David Parsons’s Choreography Goes Down Like Ice Cream


“I loved that!” says one spectator to his date as they exit the Joyce. The lobby buzzes with happy little exclamations: “Wasn’t it wonderful?!” and “They are so fantastic!” David Parsons’s choreography and dancers make people feel good; no wonder the company averages 32 weeks a year on the domestic and international touring circuit.

What makes a group popular and successful? A two-week spread of 11 works that Parsons has choreographed over the last 20-plus years offers some clues. His dances are entertaining, good-humored, handsome. He uses music effectively and hires first-rate costume designers like Santo Loquasto and William Ivey Long. Although he rarely incorporates décor, his resident lighting designer, Howell Binkley, creates stunning transformations of the cyclorama and stage with an array of saturated colors. The odd quirks, enigmas, and dark thoughts that mark the choreography of Paul Taylor (with whose company Parsons danced for a number of years) rarely sneak in. Parsons, unlike the greatest choreographers, doesn’t shake us up or invade our souls or make us ask questions of ourselves; his mission, as articulated in print, is “to deliver positive, affirming, and life-enriching experiences. . . .”

One way he accomplishes this is to make the unifying design of each piece very clear to both the eyes and mind. Watching Program A, you might briefly ponder the ambiguous title of his 1997 Closure, but what you get is a skillfully managed array of vigorous drills arranged in a variety of spatial patterns—chains, circles, horizontal lines, diagonals—with Tony Powell’s strong, propulsive score and Binkley’s fiery lighting spurring on the eight black-clad dancers (costumes by Ivey Long). The piece was choreographed for Utah’s Repertory Dance Theater in honor of the state’s centennial, and its simple, optimistic drive fits the occasion. Repetition burns the movements into our memories—the swing of clasped hands and crooked elbows, say, or the turns with one arm high and the other behind the dancer’s back.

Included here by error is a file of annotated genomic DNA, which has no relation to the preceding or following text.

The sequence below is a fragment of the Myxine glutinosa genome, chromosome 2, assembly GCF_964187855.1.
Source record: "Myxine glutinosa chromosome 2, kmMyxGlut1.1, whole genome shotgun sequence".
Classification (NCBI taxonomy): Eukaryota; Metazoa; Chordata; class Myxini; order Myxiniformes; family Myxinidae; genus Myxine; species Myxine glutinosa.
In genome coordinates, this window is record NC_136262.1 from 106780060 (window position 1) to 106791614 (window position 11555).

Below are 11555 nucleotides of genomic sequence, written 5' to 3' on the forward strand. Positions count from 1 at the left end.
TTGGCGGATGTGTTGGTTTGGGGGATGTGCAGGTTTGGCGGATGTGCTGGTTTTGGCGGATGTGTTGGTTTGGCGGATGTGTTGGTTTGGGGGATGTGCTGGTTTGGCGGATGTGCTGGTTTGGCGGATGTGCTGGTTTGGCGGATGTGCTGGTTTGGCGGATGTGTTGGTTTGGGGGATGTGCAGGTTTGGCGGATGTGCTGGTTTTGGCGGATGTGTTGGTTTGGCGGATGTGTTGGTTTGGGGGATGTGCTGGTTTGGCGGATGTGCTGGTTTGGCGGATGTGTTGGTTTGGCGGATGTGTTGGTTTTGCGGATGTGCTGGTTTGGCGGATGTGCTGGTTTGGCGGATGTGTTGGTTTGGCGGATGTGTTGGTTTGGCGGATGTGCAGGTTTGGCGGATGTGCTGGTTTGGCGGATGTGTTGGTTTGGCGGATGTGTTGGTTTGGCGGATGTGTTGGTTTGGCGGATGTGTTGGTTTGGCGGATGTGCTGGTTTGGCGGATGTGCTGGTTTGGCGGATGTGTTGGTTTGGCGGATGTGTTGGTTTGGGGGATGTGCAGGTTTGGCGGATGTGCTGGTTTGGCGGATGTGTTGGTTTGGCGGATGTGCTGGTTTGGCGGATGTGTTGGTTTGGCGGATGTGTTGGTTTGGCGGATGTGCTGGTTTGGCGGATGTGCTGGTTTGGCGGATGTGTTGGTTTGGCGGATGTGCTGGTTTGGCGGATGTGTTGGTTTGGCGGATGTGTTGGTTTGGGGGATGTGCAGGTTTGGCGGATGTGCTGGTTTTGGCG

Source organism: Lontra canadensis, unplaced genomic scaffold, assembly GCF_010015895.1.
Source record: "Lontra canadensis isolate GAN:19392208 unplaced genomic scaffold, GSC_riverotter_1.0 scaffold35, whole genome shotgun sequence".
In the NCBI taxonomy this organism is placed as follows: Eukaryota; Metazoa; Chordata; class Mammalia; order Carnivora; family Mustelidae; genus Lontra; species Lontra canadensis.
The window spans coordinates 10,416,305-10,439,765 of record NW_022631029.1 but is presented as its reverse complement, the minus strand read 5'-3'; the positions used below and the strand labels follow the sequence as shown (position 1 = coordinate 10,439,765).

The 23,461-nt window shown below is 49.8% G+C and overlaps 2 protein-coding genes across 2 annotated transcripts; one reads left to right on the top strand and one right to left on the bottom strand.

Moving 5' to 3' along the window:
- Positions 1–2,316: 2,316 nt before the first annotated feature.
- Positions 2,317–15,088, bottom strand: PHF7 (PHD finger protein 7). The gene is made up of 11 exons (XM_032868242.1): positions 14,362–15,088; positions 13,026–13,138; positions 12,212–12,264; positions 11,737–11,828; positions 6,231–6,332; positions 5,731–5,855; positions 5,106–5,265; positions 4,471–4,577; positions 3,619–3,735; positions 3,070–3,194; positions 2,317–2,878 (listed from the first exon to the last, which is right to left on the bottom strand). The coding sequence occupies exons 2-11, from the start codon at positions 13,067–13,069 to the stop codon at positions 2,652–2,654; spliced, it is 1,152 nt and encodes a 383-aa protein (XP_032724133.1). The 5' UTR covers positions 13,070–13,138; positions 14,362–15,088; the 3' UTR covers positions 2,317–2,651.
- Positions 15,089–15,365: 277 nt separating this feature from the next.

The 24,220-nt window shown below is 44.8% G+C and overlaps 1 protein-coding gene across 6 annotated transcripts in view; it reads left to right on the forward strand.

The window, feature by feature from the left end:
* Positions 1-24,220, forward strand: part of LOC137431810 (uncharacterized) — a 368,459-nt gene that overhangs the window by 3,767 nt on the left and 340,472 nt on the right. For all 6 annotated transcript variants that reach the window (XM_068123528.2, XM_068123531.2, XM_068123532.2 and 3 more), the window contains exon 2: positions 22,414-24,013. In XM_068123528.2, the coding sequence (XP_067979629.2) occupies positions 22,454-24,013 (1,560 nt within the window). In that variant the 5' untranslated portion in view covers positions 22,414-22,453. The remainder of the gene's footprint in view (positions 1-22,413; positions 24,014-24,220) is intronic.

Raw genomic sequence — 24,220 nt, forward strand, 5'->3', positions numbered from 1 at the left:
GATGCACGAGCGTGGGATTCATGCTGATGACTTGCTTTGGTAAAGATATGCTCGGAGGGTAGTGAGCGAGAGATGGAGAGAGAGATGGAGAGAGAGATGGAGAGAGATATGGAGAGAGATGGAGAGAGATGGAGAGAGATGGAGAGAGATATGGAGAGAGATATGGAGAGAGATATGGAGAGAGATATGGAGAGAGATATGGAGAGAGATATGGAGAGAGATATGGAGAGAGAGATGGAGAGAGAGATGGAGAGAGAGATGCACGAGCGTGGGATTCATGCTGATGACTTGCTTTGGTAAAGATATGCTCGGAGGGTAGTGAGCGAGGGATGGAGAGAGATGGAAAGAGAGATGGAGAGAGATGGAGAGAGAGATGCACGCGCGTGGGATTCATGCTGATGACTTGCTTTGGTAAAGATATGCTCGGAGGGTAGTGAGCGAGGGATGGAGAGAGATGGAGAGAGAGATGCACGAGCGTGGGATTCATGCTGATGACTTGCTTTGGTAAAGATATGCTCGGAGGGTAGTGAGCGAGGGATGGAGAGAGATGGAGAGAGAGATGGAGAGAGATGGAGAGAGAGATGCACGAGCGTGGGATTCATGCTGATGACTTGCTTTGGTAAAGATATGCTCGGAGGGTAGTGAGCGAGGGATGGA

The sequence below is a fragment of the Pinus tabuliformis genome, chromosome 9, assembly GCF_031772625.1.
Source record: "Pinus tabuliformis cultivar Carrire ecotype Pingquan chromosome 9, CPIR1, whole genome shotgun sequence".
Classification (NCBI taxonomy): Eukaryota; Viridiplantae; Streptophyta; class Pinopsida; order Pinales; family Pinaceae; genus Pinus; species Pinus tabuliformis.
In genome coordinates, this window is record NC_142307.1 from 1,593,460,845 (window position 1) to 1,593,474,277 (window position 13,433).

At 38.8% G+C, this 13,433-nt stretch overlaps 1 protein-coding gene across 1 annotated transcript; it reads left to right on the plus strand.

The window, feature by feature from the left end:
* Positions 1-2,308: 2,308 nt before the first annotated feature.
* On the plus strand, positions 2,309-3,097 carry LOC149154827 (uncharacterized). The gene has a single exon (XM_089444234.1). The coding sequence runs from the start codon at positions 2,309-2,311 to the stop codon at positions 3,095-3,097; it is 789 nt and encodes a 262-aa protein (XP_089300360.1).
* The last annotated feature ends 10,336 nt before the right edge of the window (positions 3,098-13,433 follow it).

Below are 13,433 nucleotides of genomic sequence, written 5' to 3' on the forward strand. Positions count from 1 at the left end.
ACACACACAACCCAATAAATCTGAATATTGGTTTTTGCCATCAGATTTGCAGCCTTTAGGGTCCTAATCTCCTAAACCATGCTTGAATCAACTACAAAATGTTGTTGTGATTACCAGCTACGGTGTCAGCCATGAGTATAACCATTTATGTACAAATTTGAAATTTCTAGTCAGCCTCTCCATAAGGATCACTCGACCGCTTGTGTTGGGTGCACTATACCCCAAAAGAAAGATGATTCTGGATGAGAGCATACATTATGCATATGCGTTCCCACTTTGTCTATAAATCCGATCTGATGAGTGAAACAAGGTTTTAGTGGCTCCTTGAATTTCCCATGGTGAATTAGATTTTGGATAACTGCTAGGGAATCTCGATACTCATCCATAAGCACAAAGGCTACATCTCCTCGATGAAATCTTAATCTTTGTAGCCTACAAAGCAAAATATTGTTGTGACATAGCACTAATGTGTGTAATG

Sleep Study (1987) features ultra-drowsy folks in pajamas stumbling on and collapsing in various ways—comical in their unison thrashing, as if they were one sleeper multiplied through a series of mirrors. The 1982 Caught, Parsons’s signature solo (now performed by various company members), derives its crowd-pleasing power by the simple device of a strobe light, timed always to catch the performer aloft (I saw the excellent Miguel Quinones), his landings between leaps swallowed by blackness. When he jumps repeatedly straight up with flexed feet, he seems to be standing on air and floating toward us.

Many of the steps in Closure, Nascimento (2004), and In the End (2007) are bouncy, and I wonder if that aspect of Parsons’s style could be reinforcing the impression of positive energy. I’m not only speaking of big leaps: The performers do a lot of low skipping and springing from one foot to two or two to one. When they spiral and slam down to the floor in a Tayloresque manner, it’s only to rebound. Moments like one in Nascimento when they form a quiet, almost devotional cluster (think of the opening of Alvin Ailey’s Revelations) are rare.

I found myself most drawn to Kind of Blue (2001)—not just for the great Miles Davis music and the smoky atmosphere, but because the choreography for this coolly flirtatious quartet is a little less tightly composed. Abby Silva, Malvina Sardou, Tommy Scrivens, and Quinones do a lot of strolling and sauntering, and the dancing sits more loosely on their bodies. Silva and Scrivens have a brief, engaging movement dialogue (Scrivens is especially fluent in this, as in everything).

Parsons’s 10 dancers are all wonderful: They cloak their super-fine techniques in a kind of charming ease, their athleticism in an offhand sensuality. They look—and this is key to their success—as if they’re having a fine time together doing these steps in this place right now, and for us.

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